Flu season is expected to be between two and three times higher than normal in Australia this year. In fact, flu activity this year has already exceeded that of last winter, Dr Craig Dalton.
Flue season is off to an early start, and so is an annual health surveillance system, FluTracking, which Dr Dalton founded and now coordinates. It is the largest crowdsourcing influenza surveillance system in the world.
"Influenza-like illness in March this year was much higher than normal - it was higher than the peak activity in winter 2018," Dr Dalton said. "Laboratory reports suggest influenza rates between January and April this year are two to three times higher than previous years. While it's impossible to identify the exact cause of spiked flu activity in autumn, one possible factor could be high rates of influenza in travellers returning from the northern hemisphere."
More than 40,000 Australians have reported flu symptoms via the online surveillance network that last year expanded to cover New Zealand.
The system usually launches annually in May and can rapidly determine the onset and severity of influenza in both countries, but the system has launched earlier this year to report and track flu activity following the early influx of cases.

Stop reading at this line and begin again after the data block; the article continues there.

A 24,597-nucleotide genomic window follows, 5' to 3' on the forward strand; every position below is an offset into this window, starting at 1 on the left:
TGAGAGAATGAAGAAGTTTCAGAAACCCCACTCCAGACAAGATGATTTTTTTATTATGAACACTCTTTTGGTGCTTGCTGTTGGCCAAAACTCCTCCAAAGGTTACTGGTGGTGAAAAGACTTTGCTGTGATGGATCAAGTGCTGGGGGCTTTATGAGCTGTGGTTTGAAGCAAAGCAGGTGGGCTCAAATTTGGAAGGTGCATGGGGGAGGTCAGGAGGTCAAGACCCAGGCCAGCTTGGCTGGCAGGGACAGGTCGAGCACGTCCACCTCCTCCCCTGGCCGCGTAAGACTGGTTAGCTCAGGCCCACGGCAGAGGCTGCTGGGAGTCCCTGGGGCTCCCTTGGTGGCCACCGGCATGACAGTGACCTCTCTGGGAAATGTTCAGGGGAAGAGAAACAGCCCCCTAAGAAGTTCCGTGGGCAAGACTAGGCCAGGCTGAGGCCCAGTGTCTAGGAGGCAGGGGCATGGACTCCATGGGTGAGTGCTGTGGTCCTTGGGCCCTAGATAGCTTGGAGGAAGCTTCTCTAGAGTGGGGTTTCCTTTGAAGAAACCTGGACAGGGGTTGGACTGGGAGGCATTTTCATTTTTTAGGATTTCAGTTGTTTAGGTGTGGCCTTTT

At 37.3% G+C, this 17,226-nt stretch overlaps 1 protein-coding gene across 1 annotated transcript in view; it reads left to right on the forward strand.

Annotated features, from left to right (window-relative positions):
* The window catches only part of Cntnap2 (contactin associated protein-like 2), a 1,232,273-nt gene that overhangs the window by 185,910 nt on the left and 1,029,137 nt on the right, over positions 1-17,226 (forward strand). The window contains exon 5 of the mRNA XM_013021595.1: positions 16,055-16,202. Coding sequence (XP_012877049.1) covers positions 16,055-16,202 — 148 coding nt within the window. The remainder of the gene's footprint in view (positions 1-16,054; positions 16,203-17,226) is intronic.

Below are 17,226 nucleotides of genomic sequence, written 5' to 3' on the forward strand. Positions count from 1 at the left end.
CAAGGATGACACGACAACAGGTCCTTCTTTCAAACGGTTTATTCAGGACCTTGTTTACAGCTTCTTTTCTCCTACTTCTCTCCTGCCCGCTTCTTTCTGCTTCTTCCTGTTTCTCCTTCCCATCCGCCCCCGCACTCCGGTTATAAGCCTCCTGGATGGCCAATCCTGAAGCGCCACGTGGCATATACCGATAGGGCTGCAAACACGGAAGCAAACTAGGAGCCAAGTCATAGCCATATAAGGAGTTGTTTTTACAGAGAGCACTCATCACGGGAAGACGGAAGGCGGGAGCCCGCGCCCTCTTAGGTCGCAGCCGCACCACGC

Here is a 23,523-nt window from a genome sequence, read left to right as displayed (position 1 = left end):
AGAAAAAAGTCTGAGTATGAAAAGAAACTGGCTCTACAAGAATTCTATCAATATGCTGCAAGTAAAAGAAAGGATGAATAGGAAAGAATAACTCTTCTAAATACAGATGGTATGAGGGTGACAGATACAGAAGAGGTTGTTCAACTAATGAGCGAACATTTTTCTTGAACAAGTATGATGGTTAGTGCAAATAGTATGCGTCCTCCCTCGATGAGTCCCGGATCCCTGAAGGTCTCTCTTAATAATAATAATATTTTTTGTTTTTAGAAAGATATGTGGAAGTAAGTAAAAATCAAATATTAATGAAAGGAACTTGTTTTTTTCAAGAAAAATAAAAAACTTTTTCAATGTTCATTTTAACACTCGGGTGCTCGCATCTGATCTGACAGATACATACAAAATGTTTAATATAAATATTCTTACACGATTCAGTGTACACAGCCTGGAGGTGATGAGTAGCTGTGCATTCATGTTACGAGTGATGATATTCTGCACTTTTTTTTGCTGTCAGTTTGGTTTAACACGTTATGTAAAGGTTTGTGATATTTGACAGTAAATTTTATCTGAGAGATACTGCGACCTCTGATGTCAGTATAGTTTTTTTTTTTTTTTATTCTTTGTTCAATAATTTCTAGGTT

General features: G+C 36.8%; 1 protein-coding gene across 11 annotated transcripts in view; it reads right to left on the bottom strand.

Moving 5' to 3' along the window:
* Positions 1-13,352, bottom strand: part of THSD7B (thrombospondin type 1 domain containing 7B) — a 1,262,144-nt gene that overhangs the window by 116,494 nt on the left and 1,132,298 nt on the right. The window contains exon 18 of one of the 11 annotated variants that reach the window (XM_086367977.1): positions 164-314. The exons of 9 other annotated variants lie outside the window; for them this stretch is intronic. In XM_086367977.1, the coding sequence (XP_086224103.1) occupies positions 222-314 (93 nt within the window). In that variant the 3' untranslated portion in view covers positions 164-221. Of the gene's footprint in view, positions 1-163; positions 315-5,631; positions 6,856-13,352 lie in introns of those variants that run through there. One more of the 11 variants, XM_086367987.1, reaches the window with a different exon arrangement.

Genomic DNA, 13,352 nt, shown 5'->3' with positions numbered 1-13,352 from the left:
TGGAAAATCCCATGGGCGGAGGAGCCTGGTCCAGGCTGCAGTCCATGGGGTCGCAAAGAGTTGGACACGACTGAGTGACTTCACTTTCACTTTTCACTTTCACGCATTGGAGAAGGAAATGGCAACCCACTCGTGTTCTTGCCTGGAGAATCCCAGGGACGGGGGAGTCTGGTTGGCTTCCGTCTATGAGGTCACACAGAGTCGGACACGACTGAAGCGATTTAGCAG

The program is a joint initiative of the University of Newcastle, Hunter New England Population Health and the Hunter Medical Research Institute.
Dr Dalton said FluTracking was the only system that proactively engages directly with people in the community to track the frequency and severity of influenza-like illness.
"We rely on data from members of the public to help determine the onset of influenza and better understand the burden and severity of the disease," Dr Dalton said.
"People can sign up to receive a weekly email survey that takes just 10 seconds to complete. The survey simply asks whether a respondent has had a cough or fever in the past week and whether they have had the annual flu vaccine.
"The information captured paints a valuable picture for health professionals, and the community, of flu outbreak zones communicated through a weekly report and interactive map showing affected areas."
To minimise the risk of contracting the flu and possible life-threatening complications, people are advised to wash their hands regularly as the disease can spread from contaminated surfaces, as well as person-to-person contact. The influenza vaccine is recommended, especially for the elderly, those with chronic illness, pregnant women and Aboriginal and Torres Strait Islander people.
To find out more and join the FluTracking community go to www.flutracking.net.